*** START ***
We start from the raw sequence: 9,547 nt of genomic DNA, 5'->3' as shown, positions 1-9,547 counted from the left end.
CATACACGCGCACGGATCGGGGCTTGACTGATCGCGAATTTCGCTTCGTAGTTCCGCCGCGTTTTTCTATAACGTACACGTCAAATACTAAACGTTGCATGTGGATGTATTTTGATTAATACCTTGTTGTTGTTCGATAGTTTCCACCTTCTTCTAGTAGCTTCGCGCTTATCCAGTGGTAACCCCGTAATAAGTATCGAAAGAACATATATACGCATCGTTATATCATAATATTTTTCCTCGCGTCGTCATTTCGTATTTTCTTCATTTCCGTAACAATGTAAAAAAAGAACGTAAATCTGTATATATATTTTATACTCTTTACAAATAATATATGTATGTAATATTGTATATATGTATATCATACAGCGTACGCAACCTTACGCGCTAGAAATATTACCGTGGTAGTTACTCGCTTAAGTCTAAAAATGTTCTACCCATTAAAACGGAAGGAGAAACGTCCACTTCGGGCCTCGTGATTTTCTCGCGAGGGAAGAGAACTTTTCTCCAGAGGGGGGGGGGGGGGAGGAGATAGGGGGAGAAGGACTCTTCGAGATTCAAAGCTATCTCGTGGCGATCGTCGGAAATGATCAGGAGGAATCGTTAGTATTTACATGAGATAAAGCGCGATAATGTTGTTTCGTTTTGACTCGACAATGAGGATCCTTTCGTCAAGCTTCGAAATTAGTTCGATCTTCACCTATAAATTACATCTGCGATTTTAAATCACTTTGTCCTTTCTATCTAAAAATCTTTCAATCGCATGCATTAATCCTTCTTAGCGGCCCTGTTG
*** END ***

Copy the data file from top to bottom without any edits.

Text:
We start from the raw sequence: 9,547 nt of genomic DNA, 5'->3' as shown, positions 1-9,547 counted from the left end.
CATACACGCGCACGGATCGGGGCTTGACTGATCGCGAATTTCGCTTCGTAGTTCCGCCGCGTTTTTCTATAACGTACACGTCAAATACTAAACGTTGCATGTGGATGTATTTTGATTAATACCTTGTTGTTGTTCGATAGTTTCCACCTTCTTCTAGTAGCTTCGCGCTTATCCAGTGGTAACCCCGTAATAAGTATCGAAAGAACATATATACGCATCGTTATATCATAATATTTTTCCTCGCGTCGTCATTTCGTATTTTCTTCATTTCCGTAACAATGTAAAAAAAGAACGTAAATCTGTATATATATTTTATACTCTTTACAAATAATATATGTATGTAATATTGTATATATGTATATCATACAGCGTACGCAACCTTACGCGCTAGAAATATTACCGTGGTAGTTACTCGCTTAAGTCTAAAAATGTTCTACCCATTAAAACGGAAGGAGAAACGTCCACTTCGGGCCTCGTGATTTTCTCGCGAGGGAAGAGAACTTTTCTCCAGAGGGGGGGGGGGGGGAGGAGATAGGGGGAGAAGGACTCTTCGAGATTCAAAGCTATCTCGTGGCGATCGTCGGAAATGATCAGGAGGAATCGTTAGTATTTACATGAGATAAAGCGCGATAATGTTGTTTCGTTTTGACTCGACAATGAGGATCCTTTCGTCAAGCTTCGAAATTAGTTCGATCTTCACCTATAAATTACATCTGCGATTTTAAATCACTTTGTCCTTTCTATCTAAAAATCTTTCAATCGCATGCATTAATCCTTCTTAGCGGCCCTGTTG